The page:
The Colombian Bank which already has a presence in Central America said it is still interested in a possible acquisition of the assets of Citi's consumer banking operations in Central America.
A Spanish bank was the first entity to be interested in acquiring the consumer banking operations belonging to Citi in the region, however the negotiations did not come to fruition and now it has been reported that the Colombian bank, which according to reports has been interested from the beginning, is in talks with Citi ombudsmen over the possible purchase of its regional operations, estimated at $1.5 billion.
Citigroup could be soon finalizing the sale of its consumer banking operations in Central America with Bank of Spain, which could be paying $1.5 billion.
A report on Bloomberg.com noted that negotiations between the US bank and the Spanish bank are very advanced, and only the only thing left is to define the final value of the transaction, which could amount to $1.5 billion, according to unnamed sources cited by Bloomberg.
Mortgage loans and loans for the purchase of vehicles, as well as financing through credit cards are the most dynamic categories in the banking system's loan portfolio.
In the period up until January 2015 it was reported that Panamanians owed approximately $25 billion in personal loans. The balances on credit cards and personal loans recorded an increase of 15.6% compared to January 2014. In the case of credit cards there was a growth of 10.7% compared to the same period last year.
Aside from the Colombian Grupo Aval, the Spanish company Banco Popular may also be in negotiations to acquire Citi's entire consumer banking operation in Central America.
The sixth largest bank in Spain, which at the moment has no presence in Central America, could be interested in acquiring the consumer banking operation that Citi has put up for sale in Costa Rica, El Salvador, Guatemala, Nicaragua and Panama.
Analysis by Fitch Ratings projects that banks in the region will maintain strong balance sheets and have stable profitability in 2014.
Excerpted from Fitch Ratings:
Differential Growth and Opportunities: Low financial depth, in most systems, continues to provide significant opportunities for expansion of bank balance sheets; although this is limited by low average income levels. In 2014, assets in the region could increase about 10%, mainly driven by higher portfolios. Central American banking portfolio growth will reach double digits, except for the systems in El Salvador and Panama, which will grow at a slower pace.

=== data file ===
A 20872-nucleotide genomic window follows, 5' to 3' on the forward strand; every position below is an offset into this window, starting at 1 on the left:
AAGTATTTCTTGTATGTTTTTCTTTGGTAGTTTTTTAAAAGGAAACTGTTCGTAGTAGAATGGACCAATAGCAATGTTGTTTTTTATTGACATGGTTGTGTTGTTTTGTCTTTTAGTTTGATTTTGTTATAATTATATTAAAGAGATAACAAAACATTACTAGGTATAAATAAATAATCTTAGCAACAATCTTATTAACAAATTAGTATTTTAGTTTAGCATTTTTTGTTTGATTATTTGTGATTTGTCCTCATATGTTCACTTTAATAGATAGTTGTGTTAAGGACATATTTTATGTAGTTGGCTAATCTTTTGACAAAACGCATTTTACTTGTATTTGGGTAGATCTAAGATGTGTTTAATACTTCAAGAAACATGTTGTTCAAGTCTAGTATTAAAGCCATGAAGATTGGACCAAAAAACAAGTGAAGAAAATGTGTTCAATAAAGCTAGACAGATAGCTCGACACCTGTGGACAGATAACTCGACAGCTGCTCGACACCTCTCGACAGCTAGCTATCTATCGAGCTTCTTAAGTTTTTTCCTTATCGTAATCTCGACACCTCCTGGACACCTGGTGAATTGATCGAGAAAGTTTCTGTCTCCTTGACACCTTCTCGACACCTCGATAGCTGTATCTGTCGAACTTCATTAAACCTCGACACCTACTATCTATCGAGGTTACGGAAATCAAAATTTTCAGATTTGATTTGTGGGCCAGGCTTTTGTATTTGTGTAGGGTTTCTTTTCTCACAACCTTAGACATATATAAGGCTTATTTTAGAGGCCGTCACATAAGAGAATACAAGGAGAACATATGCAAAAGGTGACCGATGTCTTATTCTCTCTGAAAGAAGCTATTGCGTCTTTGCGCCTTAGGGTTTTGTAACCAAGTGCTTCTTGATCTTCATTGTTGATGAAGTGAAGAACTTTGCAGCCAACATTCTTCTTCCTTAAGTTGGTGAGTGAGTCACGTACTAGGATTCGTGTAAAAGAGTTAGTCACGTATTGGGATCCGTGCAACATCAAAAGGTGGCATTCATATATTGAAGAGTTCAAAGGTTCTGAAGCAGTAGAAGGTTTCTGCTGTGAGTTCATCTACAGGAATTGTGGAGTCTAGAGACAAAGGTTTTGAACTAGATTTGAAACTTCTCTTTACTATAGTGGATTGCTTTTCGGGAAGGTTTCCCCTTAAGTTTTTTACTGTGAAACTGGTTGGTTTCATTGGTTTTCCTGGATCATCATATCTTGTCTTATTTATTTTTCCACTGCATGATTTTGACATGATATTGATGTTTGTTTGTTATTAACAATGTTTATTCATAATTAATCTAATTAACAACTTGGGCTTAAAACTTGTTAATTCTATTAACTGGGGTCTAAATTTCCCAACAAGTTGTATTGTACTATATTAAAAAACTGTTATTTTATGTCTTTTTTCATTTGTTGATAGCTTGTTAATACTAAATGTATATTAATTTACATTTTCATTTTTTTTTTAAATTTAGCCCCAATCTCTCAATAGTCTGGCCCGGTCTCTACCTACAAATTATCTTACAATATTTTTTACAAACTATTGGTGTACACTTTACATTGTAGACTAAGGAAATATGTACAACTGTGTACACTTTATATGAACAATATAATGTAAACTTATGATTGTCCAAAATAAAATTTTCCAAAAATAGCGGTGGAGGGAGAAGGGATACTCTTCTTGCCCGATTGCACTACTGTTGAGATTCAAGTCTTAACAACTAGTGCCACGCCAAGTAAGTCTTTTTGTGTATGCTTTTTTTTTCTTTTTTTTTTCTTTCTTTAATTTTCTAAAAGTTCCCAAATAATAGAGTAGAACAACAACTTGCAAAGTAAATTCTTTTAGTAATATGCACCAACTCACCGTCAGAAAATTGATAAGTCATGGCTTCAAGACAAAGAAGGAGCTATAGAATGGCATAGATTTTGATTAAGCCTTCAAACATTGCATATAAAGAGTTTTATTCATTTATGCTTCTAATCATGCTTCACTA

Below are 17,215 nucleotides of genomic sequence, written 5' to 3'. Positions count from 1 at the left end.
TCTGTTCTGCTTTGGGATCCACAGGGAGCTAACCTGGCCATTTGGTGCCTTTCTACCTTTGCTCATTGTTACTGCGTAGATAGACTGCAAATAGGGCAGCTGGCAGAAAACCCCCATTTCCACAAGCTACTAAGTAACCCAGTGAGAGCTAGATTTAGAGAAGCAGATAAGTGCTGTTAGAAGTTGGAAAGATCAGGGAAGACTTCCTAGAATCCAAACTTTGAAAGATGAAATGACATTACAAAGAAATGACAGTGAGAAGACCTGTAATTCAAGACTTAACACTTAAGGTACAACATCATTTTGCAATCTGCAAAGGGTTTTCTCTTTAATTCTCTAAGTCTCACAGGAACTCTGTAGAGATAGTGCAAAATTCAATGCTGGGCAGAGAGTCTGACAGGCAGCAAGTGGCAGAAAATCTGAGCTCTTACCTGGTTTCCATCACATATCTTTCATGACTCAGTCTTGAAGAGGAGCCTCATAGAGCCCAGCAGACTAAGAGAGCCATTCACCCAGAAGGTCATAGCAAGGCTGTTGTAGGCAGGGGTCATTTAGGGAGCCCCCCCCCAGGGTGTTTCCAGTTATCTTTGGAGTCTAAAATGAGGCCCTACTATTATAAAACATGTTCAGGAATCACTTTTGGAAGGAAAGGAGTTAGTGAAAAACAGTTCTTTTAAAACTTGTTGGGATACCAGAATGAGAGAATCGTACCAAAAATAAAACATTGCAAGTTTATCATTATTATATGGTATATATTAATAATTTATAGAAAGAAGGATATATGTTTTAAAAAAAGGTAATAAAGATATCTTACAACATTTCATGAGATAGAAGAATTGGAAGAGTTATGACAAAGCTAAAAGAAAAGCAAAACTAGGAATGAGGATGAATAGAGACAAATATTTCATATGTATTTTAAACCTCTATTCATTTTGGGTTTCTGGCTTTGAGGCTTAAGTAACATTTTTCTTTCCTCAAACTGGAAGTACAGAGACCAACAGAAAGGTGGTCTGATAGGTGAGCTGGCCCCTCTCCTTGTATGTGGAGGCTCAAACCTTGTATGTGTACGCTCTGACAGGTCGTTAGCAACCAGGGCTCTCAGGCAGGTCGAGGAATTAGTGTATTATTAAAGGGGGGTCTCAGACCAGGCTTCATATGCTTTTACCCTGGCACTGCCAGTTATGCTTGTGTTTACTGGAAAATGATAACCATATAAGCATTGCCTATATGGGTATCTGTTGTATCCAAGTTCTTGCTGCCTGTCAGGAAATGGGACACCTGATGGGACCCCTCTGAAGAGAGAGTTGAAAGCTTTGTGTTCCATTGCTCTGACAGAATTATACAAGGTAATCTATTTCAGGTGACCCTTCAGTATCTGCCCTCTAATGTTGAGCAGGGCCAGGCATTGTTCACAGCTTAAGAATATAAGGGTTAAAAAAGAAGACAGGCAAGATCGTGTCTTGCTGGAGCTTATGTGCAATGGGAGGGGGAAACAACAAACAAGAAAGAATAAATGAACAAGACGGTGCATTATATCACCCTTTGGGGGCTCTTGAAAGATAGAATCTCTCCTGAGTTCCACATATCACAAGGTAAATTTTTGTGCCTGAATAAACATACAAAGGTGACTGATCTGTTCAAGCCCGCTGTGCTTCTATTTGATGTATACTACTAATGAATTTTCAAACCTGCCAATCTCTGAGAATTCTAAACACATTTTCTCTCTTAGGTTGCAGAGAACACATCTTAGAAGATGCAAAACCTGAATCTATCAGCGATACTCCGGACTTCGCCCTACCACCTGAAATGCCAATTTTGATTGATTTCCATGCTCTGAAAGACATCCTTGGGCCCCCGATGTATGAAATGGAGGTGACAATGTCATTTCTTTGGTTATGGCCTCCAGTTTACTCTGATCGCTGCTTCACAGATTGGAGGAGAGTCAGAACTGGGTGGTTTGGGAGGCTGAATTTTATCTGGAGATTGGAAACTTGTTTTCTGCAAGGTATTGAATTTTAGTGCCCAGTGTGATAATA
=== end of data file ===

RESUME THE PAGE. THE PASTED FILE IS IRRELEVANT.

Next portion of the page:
Local financial groups are interested in negotiating with the U.S. company in order to acquire the consumer banking operation in Nicaragua.
The consumer banking business that will be left behind by Citigroup could return to the hands of Central American companies, as some have expressed interest in acquiring the operation in Nicaragua, although it is not yet known who the interested parties are.
Citigroup today announced strategic actions to accelerate the transformation of its Global Consumer Banking (GCB) to focusing on those markets where it has the largest scale and growth potential. As a result, Citigroup intends to exit its consumer businesses in 11 markets. The new consumer banking footprint will serve 57 million customers in 24 markets which capture more than 95% of the existing revenue base in GCB, while further simplifying operations and improving performance.
The financial institution, with a portfolio of consumer loans of $869 million, is the market leader in El Salvador.
As of June 2012, with a portfolio of more than $2.523 million, the balance of consumer banking was $869 million, commercial loans $1,112.7 million, housing $415.9 million and credit cards $108 million, said Juan Carlos Angulo, product manager at the bank.
They argue that rates cannot be lowered any more, and they would prefer regulations issued by the Superintendence instead of new laws.
Juan Carlos Arguello, president of Asobanp (Association of Private Banks of Nicaragua) said that the sector does not support an amendment to Law 515 of Credit Cards, as they consider more convenient to have regulations issued by the Superintendency of Banks, as this would be "less disruptive to the system", he said.
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